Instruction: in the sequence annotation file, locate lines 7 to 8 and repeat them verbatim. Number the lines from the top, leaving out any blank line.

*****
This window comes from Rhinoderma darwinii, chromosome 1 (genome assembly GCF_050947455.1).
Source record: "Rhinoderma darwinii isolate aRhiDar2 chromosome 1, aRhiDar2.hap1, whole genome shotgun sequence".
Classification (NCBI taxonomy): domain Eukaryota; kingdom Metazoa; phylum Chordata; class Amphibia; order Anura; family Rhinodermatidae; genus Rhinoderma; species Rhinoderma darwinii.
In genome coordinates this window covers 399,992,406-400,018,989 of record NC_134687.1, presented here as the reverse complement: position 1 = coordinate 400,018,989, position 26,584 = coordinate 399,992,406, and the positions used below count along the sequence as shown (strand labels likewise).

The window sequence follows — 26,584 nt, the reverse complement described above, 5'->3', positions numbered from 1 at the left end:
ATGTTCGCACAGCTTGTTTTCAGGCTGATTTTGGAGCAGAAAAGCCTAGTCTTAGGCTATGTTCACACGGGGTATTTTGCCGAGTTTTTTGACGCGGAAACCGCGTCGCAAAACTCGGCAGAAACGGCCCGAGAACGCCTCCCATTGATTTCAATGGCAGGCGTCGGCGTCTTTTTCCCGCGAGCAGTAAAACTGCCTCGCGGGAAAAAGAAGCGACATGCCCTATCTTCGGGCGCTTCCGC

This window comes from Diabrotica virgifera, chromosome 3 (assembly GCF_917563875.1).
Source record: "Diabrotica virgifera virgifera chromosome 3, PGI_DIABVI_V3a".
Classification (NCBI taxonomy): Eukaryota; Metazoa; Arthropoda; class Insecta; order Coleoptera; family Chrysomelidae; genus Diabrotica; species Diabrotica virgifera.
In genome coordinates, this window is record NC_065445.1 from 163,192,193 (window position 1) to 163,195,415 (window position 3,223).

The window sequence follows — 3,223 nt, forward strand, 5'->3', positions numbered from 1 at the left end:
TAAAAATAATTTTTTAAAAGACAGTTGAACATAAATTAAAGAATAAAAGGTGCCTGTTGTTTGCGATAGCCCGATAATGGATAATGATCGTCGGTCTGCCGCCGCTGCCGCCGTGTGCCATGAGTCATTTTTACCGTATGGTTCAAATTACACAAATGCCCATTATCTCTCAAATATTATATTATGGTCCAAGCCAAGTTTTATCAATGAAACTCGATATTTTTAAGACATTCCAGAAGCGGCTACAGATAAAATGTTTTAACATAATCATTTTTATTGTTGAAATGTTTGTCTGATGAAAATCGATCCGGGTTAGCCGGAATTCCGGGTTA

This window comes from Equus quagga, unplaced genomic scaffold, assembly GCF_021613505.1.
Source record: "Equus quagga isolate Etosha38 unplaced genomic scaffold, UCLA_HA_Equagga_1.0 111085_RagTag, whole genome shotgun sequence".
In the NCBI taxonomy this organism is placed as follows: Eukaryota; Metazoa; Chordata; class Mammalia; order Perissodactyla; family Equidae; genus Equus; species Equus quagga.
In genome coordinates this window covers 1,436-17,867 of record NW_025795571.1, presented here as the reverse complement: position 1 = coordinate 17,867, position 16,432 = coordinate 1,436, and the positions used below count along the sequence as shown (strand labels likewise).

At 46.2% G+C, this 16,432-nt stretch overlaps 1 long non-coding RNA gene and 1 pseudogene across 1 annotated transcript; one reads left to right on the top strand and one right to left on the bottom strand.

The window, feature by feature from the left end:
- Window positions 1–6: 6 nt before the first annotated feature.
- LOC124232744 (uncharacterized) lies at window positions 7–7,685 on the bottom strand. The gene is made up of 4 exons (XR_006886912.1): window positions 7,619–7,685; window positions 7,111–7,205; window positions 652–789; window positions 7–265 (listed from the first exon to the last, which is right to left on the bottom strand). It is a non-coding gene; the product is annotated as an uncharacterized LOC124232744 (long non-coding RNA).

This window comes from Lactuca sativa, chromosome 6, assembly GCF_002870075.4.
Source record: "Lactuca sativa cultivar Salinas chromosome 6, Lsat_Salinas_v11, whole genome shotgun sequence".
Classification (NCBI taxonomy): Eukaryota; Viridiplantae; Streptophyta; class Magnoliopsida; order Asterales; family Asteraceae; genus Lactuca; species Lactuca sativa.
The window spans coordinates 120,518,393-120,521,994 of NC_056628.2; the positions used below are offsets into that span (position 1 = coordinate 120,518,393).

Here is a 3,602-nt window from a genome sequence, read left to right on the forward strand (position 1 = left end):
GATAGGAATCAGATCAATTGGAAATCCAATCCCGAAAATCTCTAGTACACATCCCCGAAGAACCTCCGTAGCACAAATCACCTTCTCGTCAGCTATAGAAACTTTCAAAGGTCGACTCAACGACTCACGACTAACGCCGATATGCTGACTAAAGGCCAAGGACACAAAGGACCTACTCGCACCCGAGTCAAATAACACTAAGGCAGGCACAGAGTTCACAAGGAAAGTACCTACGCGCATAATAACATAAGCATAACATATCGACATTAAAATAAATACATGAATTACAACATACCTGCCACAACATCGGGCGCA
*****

This window comes from Diabrotica virgifera, chromosome 3 (assembly GCF_917563875.1).
Source record: "Diabrotica virgifera virgifera chromosome 3, PGI_DIABVI_V3a".